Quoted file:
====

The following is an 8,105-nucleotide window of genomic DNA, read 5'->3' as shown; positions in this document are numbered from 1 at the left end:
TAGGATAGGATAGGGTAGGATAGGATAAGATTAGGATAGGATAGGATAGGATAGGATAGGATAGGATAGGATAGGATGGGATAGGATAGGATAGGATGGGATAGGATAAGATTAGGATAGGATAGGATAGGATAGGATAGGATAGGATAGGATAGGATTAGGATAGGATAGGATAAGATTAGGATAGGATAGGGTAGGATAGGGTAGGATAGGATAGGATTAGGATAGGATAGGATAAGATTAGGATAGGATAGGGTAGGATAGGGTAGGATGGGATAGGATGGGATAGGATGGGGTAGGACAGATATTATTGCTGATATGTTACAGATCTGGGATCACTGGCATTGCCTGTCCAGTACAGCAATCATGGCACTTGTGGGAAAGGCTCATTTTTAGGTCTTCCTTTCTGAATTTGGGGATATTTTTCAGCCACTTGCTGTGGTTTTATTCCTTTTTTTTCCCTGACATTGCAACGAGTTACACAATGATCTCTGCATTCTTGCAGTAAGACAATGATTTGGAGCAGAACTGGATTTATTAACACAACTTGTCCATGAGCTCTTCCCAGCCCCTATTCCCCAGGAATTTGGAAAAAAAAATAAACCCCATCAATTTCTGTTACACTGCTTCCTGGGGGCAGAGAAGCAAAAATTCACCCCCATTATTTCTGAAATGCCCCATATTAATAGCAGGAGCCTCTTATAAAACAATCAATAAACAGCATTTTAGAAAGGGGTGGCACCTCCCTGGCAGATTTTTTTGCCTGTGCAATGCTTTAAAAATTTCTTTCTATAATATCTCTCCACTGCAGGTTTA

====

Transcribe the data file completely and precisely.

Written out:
The following is an 8,105-nucleotide window of genomic DNA, read 5'->3' as shown; positions in this document are numbered from 1 at the left end:
TAGGATAGGATAGGGTAGGATAGGATAAGATTAGGATAGGATAGGATAGGATAGGATAGGATAGGATAGGATAGGATGGGATAGGATAGGATAGGATGGGATAGGATAAGATTAGGATAGGATAGGATAGGATAGGATAGGATAGGATAGGATAGGATTAGGATAGGATAGGATAAGATTAGGATAGGATAGGGTAGGATAGGGTAGGATAGGATAGGATTAGGATAGGATAGGATAAGATTAGGATAGGATAGGGTAGGATAGGGTAGGATGGGATAGGATGGGATAGGATGGGGTAGGACAGATATTATTGCTGATATGTTACAGATCTGGGATCACTGGCATTGCCTGTCCAGTACAGCAATCATGGCACTTGTGGGAAAGGCTCATTTTTAGGTCTTCCTTTCTGAATTTGGGGATATTTTTCAGCCACTTGCTGTGGTTTTATTCCTTTTTTTTCCCTGACATTGCAACGAGTTACACAATGATCTCTGCATTCTTGCAGTAAGACAATGATTTGGAGCAGAACTGGATTTATTAACACAACTTGTCCATGAGCTCTTCCCAGCCCCTATTCCCCAGGAATTTGGAAAAAAAAATAAACCCCATCAATTTCTGTTACACTGCTTCCTGGGGGCAGAGAAGCAAAAATTCACCCCCATTATTTCTGAAATGCCCCATATTAATAGCAGGAGCCTCTTATAAAACAATCAATAAACAGCATTTTAGAAAGGGGTGGCACCTCCCTGGCAGATTTTTTTGCCTGTGCAATGCTTTAAAAATTTCTTTCTATAATATCTCTCCACTGCAGGTTTA